Although the maximum pension increases as plaintiff's years of service increase, considering defendant's life expectancy, the amount of the increase would not allow defendant to recover the amount she loses each year plaintiff chooses work over retirement. For example, assuming plaintiff works three more years and achieves an average salary of $95,000, his monthly pension would be $7,197 and defendant's share would be $2,399. Thus, defendant's share would increase only by $334 and she would recover each year only $4,008 of the $24,780 she would have earned annually had plaintiff retired three years earlier.

Under these circumstances, plaintiff's voluntary decision to continue working compels a court of equity to intervene. See Deegan v. Deegan, 254 N.J. Super. 350, 355 (App. Div. 1992)."[T]he pre-existing duty which runs between spouses who have been in a marriage which has failed" must be enforced to prevent plaintiff from disadvantaging his former spouse. Id. at 359. Rule 4:50-1(f) can be utilized to modify the divorce judgment to prevent further devaluation, or perhaps total loss, of defendant's interest in plaintiff's pension. See Linek v. Korbeil, 333 N.J. Super. 464, 474 (App. Div.), certif. denied, 165 N.J. 676 (2000) (dealing with an early retirement).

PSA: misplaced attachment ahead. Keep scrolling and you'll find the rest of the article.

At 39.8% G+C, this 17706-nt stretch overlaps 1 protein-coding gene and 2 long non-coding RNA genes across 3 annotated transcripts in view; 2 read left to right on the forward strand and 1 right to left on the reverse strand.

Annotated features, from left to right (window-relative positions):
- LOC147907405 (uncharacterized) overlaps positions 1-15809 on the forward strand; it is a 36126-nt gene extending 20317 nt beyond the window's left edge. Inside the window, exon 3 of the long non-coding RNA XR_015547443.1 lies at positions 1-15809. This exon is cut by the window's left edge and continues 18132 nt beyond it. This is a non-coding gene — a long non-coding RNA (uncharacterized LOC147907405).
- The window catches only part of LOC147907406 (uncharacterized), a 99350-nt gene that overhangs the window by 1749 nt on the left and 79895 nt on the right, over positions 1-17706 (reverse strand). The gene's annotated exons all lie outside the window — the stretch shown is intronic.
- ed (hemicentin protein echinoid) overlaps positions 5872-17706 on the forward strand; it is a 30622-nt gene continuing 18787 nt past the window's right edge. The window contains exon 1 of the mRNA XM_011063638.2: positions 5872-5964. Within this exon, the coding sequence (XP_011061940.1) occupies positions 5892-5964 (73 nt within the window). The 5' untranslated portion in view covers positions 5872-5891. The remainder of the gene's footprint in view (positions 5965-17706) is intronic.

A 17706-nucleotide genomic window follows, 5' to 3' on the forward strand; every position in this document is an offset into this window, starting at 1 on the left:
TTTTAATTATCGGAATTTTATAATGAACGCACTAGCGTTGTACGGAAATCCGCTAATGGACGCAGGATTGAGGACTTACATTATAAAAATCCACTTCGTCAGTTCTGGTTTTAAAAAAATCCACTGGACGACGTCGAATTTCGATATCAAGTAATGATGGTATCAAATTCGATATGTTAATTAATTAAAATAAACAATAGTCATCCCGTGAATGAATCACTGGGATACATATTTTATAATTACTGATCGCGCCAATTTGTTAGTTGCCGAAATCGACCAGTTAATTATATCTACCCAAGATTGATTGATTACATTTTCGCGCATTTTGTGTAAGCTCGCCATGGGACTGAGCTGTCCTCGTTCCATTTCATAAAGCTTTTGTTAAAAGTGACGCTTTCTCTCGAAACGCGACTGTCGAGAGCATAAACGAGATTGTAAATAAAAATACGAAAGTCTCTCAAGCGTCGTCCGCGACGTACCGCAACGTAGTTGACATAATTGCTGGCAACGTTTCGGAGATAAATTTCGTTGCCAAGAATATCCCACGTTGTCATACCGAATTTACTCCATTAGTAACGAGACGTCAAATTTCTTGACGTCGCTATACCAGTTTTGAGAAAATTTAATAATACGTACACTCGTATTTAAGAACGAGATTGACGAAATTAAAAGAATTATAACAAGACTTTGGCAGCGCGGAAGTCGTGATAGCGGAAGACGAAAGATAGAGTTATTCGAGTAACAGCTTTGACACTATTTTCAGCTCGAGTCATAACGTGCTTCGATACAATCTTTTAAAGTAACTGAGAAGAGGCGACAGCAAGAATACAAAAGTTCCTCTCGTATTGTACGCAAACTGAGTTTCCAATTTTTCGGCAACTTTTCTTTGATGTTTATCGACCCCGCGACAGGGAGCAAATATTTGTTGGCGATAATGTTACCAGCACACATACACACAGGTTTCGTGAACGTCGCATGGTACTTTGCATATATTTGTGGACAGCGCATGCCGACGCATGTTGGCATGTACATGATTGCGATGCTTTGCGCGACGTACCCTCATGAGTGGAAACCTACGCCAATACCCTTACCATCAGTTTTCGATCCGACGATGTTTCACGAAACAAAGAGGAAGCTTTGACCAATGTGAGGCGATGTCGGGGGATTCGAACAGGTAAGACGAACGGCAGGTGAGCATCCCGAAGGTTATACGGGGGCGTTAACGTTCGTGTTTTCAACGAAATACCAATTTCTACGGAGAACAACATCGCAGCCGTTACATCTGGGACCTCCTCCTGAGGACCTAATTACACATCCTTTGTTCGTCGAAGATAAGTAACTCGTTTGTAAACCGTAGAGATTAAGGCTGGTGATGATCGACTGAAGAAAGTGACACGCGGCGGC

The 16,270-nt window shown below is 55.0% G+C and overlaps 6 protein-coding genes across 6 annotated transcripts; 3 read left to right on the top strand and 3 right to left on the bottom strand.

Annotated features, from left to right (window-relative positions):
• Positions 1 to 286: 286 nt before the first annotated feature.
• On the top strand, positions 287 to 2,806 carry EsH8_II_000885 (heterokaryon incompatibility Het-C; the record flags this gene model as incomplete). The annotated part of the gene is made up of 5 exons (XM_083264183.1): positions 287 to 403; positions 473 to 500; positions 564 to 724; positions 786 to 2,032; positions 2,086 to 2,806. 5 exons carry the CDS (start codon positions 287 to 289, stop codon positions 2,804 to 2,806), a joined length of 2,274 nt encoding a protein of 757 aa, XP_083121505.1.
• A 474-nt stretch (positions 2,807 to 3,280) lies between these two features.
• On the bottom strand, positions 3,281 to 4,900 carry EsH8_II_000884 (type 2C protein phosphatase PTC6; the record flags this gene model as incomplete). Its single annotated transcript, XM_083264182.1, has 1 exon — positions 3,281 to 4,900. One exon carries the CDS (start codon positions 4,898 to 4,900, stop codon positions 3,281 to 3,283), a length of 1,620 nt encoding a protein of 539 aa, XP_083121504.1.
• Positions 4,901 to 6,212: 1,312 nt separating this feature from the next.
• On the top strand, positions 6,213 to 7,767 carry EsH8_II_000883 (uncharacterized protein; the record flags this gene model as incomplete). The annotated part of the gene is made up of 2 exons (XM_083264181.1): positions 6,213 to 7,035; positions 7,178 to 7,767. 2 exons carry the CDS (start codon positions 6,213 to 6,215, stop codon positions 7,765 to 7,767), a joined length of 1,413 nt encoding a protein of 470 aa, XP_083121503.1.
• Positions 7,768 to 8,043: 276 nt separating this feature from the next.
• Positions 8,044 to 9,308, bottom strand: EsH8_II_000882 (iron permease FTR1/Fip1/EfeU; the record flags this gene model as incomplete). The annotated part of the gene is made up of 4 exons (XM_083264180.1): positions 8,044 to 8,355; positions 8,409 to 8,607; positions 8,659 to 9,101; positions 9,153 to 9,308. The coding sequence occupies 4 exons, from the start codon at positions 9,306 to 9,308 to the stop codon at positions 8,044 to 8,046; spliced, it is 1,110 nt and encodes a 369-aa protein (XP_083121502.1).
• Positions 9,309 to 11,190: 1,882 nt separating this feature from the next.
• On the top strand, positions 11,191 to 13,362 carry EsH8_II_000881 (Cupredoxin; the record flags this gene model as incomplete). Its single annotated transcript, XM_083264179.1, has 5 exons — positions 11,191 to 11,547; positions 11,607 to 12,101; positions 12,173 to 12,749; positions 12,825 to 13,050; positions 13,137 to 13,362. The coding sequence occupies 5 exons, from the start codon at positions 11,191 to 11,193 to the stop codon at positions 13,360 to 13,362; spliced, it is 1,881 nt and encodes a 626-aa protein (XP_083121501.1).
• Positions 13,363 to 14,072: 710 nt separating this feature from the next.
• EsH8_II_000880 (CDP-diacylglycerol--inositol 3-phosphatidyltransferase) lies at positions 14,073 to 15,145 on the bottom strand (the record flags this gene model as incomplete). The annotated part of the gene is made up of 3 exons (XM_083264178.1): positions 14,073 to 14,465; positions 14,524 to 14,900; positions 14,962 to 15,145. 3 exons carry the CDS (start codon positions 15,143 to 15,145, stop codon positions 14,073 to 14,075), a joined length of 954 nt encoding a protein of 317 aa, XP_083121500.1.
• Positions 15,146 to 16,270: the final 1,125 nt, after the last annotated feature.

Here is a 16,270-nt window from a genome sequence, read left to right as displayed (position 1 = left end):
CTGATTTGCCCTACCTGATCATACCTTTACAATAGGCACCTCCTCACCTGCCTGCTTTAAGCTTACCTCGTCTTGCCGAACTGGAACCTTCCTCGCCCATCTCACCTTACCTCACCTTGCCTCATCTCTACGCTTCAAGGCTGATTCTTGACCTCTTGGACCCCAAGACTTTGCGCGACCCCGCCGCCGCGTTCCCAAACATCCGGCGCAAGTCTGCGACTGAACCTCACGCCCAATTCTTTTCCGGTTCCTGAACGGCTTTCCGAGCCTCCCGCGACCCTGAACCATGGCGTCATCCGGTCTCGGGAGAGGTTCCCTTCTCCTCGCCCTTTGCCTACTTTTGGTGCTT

The TPAF will not pay plaintiff's pension until he retires. See La Sala v. La Sala, 335 N.J. Super. 1, 10 (App. Div. 2000), certif. denied, 167 N.J. 630 (2001). However, as we indicated was possible in La Sala, plaintiff can be directed to pay defendant's prospective share of his pension out of his pre retirement income, or to borrow the funds necessary to make the payments as long as he continues to devalue and risk defendant's pension share by continuing to work beyond the date when the parties expected him to retire. Id. at 11-12; see also Furia v. Furia, 692 A.2d 327, 328 (R.I. 1997).

Plaintiff nevertheless argues that pre-retirement payments are unwarranted because by working, he shares the same risk of pension loss to which he exposes defendant. This argument has some merit for the usual pension situation where neither party reasonably relied upon any specific retirement age, and no bad faith is evident. The situation in this case is unusual, however, because of N.J.S.A. 18A:66-43(b) and defendant's reasonable reliance upon its terms.